Who are Georgia's #FutureSpotters?

Today the first day of Spot the Future Georgia Workshop took place! And it was a huge success in many different ways!

NGO activist @Cristina_Maza was so kind to tweet the following at the end of our first day:

A very inspiring @edgeryders workshop in #Tbilisi today for #Spotthefuture Thanks @NoemiSalantiu & @lingelien for organizing!

— Cristina Maza (@CrisLeeMaza)
April 14, 2014

So who are the people whom were involved today?


Ninutsa Nanitashvili
: Ninutsa is a 21 year old sociology student from Tbilisi and is currently the organizer of GDG Tbilisi, a volunteer based tech organization. They are trying to bring anyone who's interested in technology together and organize several different events related to technology in one way or another. Recently they organized the conference Women Tech Makers – about women in technology. In general, Ninutsa feels that there is not enough knowledge about IT in Georgia, people have a misconseption that it's only about installing windows. "We try to make it more accessible, not only to women, but to everybody, to inspire people." GDG is not Ninutsa's first volunteering position, she's been actively involved in her community already from the age of 15, working on projects related to the environment, health, youth and just recently turned to tech side. "I want to learn coding, I am very interested in anything that has to do with the future and making our future a better place."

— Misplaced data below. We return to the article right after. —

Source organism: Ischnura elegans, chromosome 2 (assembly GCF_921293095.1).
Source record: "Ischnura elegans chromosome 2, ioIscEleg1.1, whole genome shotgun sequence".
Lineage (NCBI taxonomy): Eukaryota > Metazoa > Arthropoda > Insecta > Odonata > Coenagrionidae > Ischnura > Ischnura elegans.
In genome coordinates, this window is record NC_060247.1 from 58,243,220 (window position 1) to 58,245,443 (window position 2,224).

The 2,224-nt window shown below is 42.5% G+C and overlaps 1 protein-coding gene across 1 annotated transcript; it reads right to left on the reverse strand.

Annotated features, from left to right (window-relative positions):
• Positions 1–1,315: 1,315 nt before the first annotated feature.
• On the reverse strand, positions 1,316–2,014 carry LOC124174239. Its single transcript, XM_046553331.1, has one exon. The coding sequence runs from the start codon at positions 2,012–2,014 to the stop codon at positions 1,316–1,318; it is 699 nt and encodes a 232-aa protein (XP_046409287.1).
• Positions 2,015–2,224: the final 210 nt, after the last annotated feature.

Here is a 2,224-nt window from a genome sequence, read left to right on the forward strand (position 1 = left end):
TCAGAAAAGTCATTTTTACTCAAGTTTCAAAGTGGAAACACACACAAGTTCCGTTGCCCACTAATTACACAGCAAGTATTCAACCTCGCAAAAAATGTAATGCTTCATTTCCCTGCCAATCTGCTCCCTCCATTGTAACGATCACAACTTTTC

George (Mamaduka) Mamadashvili
: Although trained in liberal arts, @Mamaduka has reinvented himself as back-end web developer. Being extremely passionate about changing the world around him, Mamaduka does not limit himself to one particular issue. He is interested in gender equality by bringing female Georgian rolemodels to stage, he gives presentations in tech related issues to youth in smaller towns around Georgia, and he is planning to create a mobile app which allows users to directly upload pictures of broken streets to the municipality: "We need to fix our streets!"